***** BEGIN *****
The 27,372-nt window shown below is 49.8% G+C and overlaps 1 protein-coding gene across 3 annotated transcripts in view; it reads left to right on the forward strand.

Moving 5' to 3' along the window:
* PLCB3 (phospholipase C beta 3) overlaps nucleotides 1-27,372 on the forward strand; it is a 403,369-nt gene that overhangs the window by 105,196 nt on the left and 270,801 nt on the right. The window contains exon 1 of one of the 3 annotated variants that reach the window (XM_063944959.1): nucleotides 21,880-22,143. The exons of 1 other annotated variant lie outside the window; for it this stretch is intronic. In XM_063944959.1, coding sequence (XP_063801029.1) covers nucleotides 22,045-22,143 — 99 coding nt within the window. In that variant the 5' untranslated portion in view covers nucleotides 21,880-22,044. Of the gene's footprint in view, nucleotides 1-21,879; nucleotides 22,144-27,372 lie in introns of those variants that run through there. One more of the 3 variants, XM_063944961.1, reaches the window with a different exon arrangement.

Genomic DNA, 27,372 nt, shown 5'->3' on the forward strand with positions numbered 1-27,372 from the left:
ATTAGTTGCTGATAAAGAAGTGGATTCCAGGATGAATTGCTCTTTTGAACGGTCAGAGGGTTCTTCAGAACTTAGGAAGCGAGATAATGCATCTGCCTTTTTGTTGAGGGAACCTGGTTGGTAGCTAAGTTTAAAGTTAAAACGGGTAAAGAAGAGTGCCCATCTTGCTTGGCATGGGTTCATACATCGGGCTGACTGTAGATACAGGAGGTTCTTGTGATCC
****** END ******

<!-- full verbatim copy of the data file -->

The 27,372-nt window shown below is 49.8% G+C and overlaps 1 protein-coding gene across 3 annotated transcripts in view; it reads left to right on the forward strand.

Moving 5' to 3' along the window:
* PLCB3 (phospholipase C beta 3) overlaps nucleotides 1-27,372 on the forward strand; it is a 403,369-nt gene that overhangs the window by 105,196 nt on the left and 270,801 nt on the right. The window contains exon 1 of one of the 3 annotated variants that reach the window (XM_063944959.1): nucleotides 21,880-22,143. The exons of 1 other annotated variant lie outside the window; for it this stretch is intronic. In XM_063944959.1, coding sequence (XP_063801029.1) covers nucleotides 22,045-22,143 — 99 coding nt within the window. In that variant the 5' untranslated portion in view covers nucleotides 21,880-22,044. Of the gene's footprint in view, nucleotides 1-21,879; nucleotides 22,144-27,372 lie in introns of those variants that run through there. One more of the 3 variants, XM_063944961.1, reaches the window with a different exon arrangement.

Genomic DNA, 27,372 nt, shown 5'->3' on the forward strand with positions numbered 1-27,372 from the left:
ATTAGTTGCTGATAAAGAAGTGGATTCCAGGATGAATTGCTCTTTTGAACGGTCAGAGGGTTCTTCAGAACTTAGGAAGCGAGATAATGCATCTGCCTTTTTGTTGAGGGAACCTGGTTGGTAGCTAAGTTTAAAGTTAAAACGGGTAAAGAAGAGTGCCCATCTTGCTTGGCATGGGTTCATACATCGGGCTGACTGTAGATACAGGAGGTTCTTGTGATCC